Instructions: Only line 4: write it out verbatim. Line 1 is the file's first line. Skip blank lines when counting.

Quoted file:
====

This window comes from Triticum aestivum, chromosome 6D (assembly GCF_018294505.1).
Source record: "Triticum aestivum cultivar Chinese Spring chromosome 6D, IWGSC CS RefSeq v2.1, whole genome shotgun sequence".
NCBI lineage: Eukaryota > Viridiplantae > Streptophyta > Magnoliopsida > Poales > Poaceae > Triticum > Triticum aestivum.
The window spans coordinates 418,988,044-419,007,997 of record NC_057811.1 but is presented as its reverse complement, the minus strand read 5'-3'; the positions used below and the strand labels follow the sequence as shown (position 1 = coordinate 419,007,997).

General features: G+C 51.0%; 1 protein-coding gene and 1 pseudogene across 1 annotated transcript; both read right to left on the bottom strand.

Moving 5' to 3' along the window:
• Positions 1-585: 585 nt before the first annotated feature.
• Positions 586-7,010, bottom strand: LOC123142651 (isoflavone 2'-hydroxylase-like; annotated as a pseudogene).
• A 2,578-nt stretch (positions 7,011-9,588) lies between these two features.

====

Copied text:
The window spans coordinates 418,988,044-419,007,997 of record NC_057811.1 but is presented as its reverse complement, the minus strand read 5'-3'; the positions used below and the strand labels follow the sequence as shown (position 1 = coordinate 419,007,997).